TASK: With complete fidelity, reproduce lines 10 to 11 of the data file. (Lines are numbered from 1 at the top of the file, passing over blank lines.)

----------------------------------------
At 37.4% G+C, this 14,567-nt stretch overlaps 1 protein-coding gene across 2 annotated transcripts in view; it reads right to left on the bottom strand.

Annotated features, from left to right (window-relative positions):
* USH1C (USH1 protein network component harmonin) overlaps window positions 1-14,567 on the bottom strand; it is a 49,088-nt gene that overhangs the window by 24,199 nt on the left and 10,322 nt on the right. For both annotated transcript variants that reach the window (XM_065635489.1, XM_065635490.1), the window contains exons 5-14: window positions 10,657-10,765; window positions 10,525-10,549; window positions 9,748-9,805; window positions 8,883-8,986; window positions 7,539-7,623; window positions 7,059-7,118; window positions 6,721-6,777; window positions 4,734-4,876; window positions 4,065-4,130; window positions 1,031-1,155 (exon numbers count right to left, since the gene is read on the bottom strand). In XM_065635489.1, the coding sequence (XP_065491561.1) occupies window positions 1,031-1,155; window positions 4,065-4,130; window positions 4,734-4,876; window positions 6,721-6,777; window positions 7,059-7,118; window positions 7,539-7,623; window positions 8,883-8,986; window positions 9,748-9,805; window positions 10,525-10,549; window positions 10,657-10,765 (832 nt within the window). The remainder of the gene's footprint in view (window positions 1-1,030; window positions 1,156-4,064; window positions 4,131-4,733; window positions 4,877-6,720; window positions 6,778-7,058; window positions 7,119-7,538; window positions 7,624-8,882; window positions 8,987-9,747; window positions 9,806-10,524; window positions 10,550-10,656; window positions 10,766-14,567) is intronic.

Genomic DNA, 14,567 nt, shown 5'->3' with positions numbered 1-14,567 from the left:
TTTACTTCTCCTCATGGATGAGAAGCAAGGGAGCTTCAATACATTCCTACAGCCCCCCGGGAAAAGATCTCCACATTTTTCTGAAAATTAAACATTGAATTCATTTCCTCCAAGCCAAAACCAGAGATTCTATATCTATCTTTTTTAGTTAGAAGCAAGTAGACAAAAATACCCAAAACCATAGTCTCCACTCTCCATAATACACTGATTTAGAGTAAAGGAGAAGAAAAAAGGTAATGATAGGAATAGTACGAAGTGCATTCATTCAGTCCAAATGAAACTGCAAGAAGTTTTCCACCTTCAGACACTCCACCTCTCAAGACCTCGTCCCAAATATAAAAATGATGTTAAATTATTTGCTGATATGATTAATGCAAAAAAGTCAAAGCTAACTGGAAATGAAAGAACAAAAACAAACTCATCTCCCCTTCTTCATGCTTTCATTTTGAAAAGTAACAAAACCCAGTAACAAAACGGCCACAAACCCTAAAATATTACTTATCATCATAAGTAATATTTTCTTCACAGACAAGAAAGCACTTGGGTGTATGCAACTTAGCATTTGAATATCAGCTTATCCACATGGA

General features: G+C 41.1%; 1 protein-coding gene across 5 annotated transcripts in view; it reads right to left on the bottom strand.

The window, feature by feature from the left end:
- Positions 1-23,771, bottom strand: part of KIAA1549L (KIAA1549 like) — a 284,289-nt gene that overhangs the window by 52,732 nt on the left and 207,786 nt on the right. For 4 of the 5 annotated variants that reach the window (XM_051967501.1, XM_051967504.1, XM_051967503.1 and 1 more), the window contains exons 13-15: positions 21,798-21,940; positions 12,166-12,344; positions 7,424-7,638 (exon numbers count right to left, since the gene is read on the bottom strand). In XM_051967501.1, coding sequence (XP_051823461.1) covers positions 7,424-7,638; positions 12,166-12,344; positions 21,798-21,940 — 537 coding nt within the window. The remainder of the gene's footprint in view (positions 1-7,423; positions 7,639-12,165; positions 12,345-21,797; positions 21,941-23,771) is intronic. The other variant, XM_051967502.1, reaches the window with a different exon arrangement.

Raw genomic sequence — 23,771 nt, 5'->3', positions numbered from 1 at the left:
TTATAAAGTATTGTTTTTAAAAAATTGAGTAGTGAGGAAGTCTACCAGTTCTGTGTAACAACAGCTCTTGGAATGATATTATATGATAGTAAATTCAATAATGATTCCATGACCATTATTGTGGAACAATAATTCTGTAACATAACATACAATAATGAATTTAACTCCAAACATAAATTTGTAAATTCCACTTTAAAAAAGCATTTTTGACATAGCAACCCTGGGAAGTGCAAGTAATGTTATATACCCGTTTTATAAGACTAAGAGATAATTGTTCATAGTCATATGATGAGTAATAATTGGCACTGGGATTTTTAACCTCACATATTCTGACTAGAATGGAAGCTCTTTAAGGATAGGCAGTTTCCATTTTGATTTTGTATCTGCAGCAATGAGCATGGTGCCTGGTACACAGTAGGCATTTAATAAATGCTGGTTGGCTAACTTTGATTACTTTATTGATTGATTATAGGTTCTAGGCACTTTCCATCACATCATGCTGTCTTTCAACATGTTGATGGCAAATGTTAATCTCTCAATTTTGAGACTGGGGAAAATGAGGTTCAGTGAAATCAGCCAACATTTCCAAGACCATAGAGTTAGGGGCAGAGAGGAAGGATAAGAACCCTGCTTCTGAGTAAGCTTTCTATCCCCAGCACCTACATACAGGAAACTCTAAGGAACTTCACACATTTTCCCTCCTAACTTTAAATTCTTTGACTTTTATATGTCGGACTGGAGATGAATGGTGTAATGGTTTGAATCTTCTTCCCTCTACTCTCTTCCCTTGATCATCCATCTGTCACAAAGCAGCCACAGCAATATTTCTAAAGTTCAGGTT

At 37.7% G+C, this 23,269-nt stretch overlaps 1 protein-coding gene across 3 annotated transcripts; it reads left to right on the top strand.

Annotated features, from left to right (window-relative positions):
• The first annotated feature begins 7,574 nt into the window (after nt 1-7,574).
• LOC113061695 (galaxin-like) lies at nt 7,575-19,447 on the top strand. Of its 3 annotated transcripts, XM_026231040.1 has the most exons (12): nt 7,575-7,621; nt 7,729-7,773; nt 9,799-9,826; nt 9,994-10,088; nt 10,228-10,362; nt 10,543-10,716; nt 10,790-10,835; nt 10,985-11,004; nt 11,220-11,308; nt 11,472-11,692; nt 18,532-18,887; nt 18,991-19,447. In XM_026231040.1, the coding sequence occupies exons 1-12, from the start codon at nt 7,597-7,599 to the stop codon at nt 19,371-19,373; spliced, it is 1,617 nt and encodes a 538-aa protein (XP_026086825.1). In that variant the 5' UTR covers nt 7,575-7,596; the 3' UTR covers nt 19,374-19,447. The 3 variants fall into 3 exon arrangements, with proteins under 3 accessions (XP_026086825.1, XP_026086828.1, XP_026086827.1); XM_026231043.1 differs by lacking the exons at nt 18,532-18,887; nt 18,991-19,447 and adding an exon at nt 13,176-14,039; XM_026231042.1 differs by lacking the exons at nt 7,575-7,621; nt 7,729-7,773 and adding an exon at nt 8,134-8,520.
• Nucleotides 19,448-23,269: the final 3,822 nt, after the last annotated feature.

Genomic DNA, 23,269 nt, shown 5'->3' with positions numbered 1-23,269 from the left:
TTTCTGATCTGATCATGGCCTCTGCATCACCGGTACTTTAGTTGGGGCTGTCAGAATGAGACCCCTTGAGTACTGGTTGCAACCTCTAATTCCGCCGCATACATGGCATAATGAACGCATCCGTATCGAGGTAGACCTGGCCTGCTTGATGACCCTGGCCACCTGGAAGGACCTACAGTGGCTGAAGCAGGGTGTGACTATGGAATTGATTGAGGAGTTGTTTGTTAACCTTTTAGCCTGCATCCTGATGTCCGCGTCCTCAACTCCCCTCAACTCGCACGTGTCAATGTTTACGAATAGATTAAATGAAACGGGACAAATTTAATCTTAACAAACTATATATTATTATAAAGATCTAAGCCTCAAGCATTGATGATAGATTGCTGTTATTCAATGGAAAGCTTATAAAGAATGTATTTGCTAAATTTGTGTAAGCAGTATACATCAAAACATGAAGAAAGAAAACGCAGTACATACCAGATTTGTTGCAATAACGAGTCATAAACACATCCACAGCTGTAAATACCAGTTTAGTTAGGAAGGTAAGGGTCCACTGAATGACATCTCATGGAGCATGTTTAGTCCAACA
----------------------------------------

TTATAAAGTATTGTTTTTAAAAAATTGAGTAGTGAGGAAGTCTACCAGTTCTGTGTAACAACAGCTCTTGGAATGATATTATATGATAGTAAATTCAATAATGATTCCATGACCATTATTGTGGAACAATAATTCTGTAACATAACATACAATAATGAATTTAACTCCAAACATAAATTTGTAAATTCCACTTTAAAAAAGCATTTTTGACATAGCAACCCTGGGAAGTGCAAGTAATGTTATATACCCGTTTTATAAGACTAAGAGATAATTGTTCATAGTCATATGATGAGTAATAATTGGCACTGGGATTTTTAACCTCACATATTCTGACTAGAATGGAAGCTCTTTAAGGATAGGCAGTTTCCATTTTGATTTTGTATCTGCAGCAATGAGCATGGTGCCTGGTACACAGTAGGCATTTAATAAATGCTGGTTGGCTAACTTTGATTACTTTATTGATTGATTATAGGTTCTAGGCACTTTCCATCACATCATGCTGTCTTTCAACATGTTGATGGCAAATGTTAATCTCTCAATTTTGAGACTGGGGAAAATGAGGTTCAGTGAAATCAGCCAACATTTCCAAGACCATAGAGTTAGGGGCAGAGAGGAAGGATAAGAACCCTGCTTCTGAGTAAGCTTTCTATCCCCAGCACCTACATACAGGAAACTCTAAGGAACTTCACACATTTTCCCTCCTAACTTTAAATTCTTTGACTTTTATATGTCGGACTGGAGATGAATGGTGTAATGGTTTGAATCTTCTTCCCTCTACTCTCTTCCCTTGATCATCCATCTGTCACAAAGCAGCCACAGCAATATTTCTAAAGTTCAGGTT

At 37.7% G+C, this 23,269-nt stretch overlaps 1 protein-coding gene across 3 annotated transcripts; it reads left to right on the top strand.